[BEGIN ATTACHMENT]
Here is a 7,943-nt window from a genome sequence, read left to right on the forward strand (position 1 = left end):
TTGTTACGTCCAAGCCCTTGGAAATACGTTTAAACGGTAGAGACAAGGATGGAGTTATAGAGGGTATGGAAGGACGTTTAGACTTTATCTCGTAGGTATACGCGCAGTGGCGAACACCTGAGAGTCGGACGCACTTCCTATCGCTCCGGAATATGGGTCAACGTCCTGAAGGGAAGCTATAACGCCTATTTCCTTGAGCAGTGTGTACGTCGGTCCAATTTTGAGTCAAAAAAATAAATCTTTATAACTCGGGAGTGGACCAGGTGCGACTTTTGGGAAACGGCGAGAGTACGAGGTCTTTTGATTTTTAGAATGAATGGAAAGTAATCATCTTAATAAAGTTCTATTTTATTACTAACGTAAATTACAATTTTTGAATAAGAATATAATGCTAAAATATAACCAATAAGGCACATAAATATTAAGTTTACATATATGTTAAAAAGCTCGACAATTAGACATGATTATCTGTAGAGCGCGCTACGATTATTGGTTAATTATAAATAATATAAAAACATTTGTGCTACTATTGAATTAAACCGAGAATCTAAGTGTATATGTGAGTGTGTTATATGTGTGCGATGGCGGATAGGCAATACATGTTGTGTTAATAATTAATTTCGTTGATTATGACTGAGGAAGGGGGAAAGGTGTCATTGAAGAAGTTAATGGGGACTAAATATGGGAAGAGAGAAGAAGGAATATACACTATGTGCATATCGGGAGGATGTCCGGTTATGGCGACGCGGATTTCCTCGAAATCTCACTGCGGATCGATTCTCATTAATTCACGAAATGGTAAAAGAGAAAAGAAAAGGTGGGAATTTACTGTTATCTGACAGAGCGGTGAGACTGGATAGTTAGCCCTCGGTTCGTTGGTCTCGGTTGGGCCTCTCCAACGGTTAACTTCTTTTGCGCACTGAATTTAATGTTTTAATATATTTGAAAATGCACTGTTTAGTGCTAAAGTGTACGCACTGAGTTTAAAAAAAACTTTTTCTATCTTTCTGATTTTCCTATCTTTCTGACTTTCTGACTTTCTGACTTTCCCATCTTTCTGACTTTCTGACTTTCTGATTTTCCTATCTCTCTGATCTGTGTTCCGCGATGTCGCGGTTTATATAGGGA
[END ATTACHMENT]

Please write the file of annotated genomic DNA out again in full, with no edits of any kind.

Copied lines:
Here is a 7,943-nt window from a genome sequence, read left to right on the forward strand (position 1 = left end):
TTGTTACGTCCAAGCCCTTGGAAATACGTTTAAACGGTAGAGACAAGGATGGAGTTATAGAGGGTATGGAAGGACGTTTAGACTTTATCTCGTAGGTATACGCGCAGTGGCGAACACCTGAGAGTCGGACGCACTTCCTATCGCTCCGGAATATGGGTCAACGTCCTGAAGGGAAGCTATAACGCCTATTTCCTTGAGCAGTGTGTACGTCGGTCCAATTTTGAGTCAAAAAAATAAATCTTTATAACTCGGGAGTGGACCAGGTGCGACTTTTGGGAAACGGCGAGAGTACGAGGTCTTTTGATTTTTAGAATGAATGGAAAGTAATCATCTTAATAAAGTTCTATTTTATTACTAACGTAAATTACAATTTTTGAATAAGAATATAATGCTAAAATATAACCAATAAGGCACATAAATATTAAGTTTACATATATGTTAAAAAGCTCGACAATTAGACATGATTATCTGTAGAGCGCGCTACGATTATTGGTTAATTATAAATAATATAAAAACATTTGTGCTACTATTGAATTAAACCGAGAATCTAAGTGTATATGTGAGTGTGTTATATGTGTGCGATGGCGGATAGGCAATACATGTTGTGTTAATAATTAATTTCGTTGATTATGACTGAGGAAGGGGGAAAGGTGTCATTGAAGAAGTTAATGGGGACTAAATATGGGAAGAGAGAAGAAGGAATATACACTATGTGCATATCGGGAGGATGTCCGGTTATGGCGACGCGGATTTCCTCGAAATCTCACTGCGGATCGATTCTCATTAATTCACGAAATGGTAAAAGAGAAAAGAAAAGGTGGGAATTTACTGTTATCTGACAGAGCGGTGAGACTGGATAGTTAGCCCTCGGTTCGTTGGTCTCGGTTGGGCCTCTCCAACGGTTAACTTCTTTTGCGCACTGAATTTAATGTTTTAATATATTTGAAAATGCACTGTTTAGTGCTAAAGTGTACGCACTGAGTTTAAAAAAAACTTTTTCTATCTTTCTGATTTTCCTATCTTTCTGACTTTCTGACTTTCTGACTTTCCCATCTTTCTGACTTTCTGACTTTCTGATTTTCCTATCTCTCTGATCTGTGTTCCGCGATGTCGCGGTTTATATAGGGA